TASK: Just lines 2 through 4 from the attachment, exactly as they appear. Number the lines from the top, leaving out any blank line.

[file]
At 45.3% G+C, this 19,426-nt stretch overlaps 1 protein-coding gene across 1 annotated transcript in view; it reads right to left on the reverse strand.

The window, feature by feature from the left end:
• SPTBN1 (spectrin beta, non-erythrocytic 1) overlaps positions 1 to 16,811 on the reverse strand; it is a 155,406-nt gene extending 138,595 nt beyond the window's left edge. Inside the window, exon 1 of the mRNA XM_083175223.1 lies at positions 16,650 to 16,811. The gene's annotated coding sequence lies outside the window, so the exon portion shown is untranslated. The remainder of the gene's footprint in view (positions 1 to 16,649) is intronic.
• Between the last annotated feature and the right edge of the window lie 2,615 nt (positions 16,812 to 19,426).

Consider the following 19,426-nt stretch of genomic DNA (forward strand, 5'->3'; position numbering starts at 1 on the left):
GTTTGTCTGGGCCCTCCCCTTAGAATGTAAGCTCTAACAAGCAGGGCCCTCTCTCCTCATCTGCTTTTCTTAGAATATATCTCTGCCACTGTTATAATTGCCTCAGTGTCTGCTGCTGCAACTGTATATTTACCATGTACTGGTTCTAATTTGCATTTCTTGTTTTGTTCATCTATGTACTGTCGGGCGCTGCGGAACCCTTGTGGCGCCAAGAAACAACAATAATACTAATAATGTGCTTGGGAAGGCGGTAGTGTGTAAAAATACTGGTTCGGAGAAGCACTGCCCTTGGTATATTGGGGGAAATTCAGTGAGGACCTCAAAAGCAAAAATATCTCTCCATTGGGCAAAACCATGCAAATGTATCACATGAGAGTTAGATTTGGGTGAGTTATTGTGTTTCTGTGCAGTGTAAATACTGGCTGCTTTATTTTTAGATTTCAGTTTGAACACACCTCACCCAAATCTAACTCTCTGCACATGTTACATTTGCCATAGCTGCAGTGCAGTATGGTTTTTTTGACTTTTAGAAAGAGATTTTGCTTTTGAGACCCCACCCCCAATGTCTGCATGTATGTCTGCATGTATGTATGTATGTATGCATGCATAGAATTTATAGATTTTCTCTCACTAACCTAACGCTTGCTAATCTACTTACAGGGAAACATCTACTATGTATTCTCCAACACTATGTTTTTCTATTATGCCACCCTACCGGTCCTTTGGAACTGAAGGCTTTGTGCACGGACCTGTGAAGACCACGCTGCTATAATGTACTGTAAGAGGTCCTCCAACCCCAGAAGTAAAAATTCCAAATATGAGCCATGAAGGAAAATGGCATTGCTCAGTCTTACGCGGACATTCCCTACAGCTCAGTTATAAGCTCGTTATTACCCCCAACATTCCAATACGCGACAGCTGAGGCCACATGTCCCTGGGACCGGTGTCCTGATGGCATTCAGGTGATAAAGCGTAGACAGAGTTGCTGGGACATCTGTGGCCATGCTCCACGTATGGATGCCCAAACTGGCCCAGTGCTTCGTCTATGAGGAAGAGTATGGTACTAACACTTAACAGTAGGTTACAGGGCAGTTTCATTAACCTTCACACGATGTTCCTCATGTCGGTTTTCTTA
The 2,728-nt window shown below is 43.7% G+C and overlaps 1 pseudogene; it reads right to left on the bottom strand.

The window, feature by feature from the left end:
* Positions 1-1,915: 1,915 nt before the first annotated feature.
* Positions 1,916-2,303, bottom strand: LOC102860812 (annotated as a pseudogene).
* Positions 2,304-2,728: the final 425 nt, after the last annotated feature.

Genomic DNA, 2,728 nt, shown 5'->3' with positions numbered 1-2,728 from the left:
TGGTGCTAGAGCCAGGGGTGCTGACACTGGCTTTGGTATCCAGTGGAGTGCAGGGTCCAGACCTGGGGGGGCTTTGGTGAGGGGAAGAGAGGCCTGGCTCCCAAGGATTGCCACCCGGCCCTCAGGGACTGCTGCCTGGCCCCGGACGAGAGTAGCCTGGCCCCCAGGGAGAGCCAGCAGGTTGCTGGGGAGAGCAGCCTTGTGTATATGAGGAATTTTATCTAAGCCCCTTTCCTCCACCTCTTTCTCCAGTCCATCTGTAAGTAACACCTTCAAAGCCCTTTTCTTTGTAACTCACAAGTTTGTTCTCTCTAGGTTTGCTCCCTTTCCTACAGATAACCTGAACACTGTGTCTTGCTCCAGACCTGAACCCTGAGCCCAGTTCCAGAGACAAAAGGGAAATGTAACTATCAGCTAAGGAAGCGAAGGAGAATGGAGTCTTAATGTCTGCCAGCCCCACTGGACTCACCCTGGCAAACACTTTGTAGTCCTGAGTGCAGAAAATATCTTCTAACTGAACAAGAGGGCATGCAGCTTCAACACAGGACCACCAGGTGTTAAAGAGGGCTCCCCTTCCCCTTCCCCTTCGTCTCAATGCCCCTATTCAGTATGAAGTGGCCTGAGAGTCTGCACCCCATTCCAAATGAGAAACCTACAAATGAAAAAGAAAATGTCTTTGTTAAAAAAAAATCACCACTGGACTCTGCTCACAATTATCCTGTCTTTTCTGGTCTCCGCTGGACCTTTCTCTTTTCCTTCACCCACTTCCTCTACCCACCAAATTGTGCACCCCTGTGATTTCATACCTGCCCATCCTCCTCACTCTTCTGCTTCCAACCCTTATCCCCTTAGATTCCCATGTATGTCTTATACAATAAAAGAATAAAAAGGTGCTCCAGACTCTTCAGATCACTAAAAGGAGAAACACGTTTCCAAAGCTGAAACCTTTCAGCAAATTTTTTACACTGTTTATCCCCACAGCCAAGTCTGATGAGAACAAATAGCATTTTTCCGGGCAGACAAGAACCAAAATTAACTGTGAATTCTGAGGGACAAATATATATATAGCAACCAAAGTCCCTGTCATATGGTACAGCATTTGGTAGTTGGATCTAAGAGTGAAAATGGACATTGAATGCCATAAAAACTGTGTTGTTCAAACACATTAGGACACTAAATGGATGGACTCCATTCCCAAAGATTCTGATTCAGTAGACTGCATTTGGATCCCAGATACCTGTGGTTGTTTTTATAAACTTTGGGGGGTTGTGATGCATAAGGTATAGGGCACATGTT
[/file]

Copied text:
The window, feature by feature from the left end:
• SPTBN1 (spectrin beta, non-erythrocytic 1) overlaps positions 1 to 16,811 on the reverse strand; it is a 155,406-nt gene extending 138,595 nt beyond the window's left edge. Inside the window, exon 1 of the mRNA XM_083175223.1 lies at positions 16,650 to 16,811. The gene's annotated coding sequence lies outside the window, so the exon portion shown is untranslated. The remainder of the gene's footprint in view (positions 1 to 16,649) is intronic.
• Between the last annotated feature and the right edge of the window lie 2,615 nt (positions 16,812 to 19,426).